The Middle Class in Israel
Author: Zoya Nisanov
July 28, 2014
In most countries, it is customary to divide the socioeconomic classes into the lower (the poor), middle, and upper class (the rich).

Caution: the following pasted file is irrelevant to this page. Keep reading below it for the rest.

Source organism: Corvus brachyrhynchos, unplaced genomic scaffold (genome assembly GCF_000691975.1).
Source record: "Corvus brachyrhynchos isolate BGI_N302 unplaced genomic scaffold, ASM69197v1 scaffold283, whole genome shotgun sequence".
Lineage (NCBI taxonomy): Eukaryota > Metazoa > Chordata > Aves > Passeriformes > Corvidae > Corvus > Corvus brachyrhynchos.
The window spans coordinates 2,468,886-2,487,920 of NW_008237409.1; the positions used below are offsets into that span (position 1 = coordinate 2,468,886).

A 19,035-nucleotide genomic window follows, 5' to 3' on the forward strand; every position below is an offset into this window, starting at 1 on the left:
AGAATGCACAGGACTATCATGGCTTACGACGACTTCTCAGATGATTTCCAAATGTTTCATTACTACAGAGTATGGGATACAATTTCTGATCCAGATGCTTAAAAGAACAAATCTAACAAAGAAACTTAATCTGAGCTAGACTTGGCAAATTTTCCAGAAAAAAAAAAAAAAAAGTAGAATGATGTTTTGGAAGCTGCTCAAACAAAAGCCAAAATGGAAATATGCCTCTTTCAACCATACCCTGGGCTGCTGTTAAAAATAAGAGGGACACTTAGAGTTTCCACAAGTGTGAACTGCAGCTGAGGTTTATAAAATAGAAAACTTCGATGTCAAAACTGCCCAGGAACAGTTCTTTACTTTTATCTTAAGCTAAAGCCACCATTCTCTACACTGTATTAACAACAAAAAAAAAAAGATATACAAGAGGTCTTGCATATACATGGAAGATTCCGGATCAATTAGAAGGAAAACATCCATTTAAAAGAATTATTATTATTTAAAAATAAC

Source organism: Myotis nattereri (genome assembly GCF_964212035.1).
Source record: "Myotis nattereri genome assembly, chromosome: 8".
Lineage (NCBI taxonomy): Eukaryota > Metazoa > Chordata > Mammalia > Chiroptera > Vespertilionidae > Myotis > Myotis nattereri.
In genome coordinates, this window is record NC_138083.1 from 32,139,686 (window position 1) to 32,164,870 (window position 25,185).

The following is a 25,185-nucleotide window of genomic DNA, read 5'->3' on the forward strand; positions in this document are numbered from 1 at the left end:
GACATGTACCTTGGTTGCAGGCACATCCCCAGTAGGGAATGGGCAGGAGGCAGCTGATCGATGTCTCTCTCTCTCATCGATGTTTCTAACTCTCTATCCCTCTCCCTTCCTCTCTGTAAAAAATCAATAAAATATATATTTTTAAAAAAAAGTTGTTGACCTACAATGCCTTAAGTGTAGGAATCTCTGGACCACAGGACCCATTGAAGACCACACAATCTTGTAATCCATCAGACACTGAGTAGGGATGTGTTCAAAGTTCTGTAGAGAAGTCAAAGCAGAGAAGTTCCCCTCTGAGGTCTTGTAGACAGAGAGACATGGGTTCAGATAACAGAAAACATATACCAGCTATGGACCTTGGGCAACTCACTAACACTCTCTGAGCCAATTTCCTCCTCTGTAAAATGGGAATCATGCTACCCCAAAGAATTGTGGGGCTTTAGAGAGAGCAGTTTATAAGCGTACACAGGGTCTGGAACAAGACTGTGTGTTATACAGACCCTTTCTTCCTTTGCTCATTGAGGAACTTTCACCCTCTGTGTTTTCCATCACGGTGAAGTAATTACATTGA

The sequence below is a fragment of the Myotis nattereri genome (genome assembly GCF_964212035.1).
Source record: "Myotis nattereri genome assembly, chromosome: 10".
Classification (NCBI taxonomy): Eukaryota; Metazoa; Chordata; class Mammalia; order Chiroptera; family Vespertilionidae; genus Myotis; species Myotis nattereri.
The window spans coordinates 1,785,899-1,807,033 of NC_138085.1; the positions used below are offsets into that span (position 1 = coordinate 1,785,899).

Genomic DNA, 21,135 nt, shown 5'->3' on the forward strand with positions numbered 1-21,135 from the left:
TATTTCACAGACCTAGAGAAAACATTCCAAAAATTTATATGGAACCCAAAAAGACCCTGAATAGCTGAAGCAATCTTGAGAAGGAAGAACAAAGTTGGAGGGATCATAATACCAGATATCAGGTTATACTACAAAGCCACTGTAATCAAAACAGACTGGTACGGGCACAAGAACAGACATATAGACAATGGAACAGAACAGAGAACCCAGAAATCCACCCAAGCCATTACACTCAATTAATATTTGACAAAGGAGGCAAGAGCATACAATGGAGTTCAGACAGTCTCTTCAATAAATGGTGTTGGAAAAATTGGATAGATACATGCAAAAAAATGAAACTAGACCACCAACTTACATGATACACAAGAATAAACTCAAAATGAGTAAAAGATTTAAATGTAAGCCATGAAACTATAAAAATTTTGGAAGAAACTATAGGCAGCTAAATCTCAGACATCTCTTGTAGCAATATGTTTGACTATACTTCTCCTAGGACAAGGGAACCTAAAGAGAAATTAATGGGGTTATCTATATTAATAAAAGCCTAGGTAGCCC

The controversy over the question whether “Riki Cohen from Hadera” – to whom Finance Minister Yair Lapid referred on his Facebook page – belongs to the middle class has made it necessary to redefine the boundaries of the three classes in Israeli society. Many saw the social protest movement of summer 2011 as attesting to the unification of the middle class in Israel, but the question remains: What is the middle class, and how ought it to be defined? Is the keyword here “class,” i.e., individuals who share a similar social status, or is the reference to those in the middle of the income distribution, namely the only attribute that unites the individuals belonging to it is income level? The difficulty in identifying and precisely defining the middle class may explain the fact that this article does not focus on any particular definition, but examines the development of the middle class in Israel over the past decade, with reference to a variety of aspects and employing a selection of measuring tools.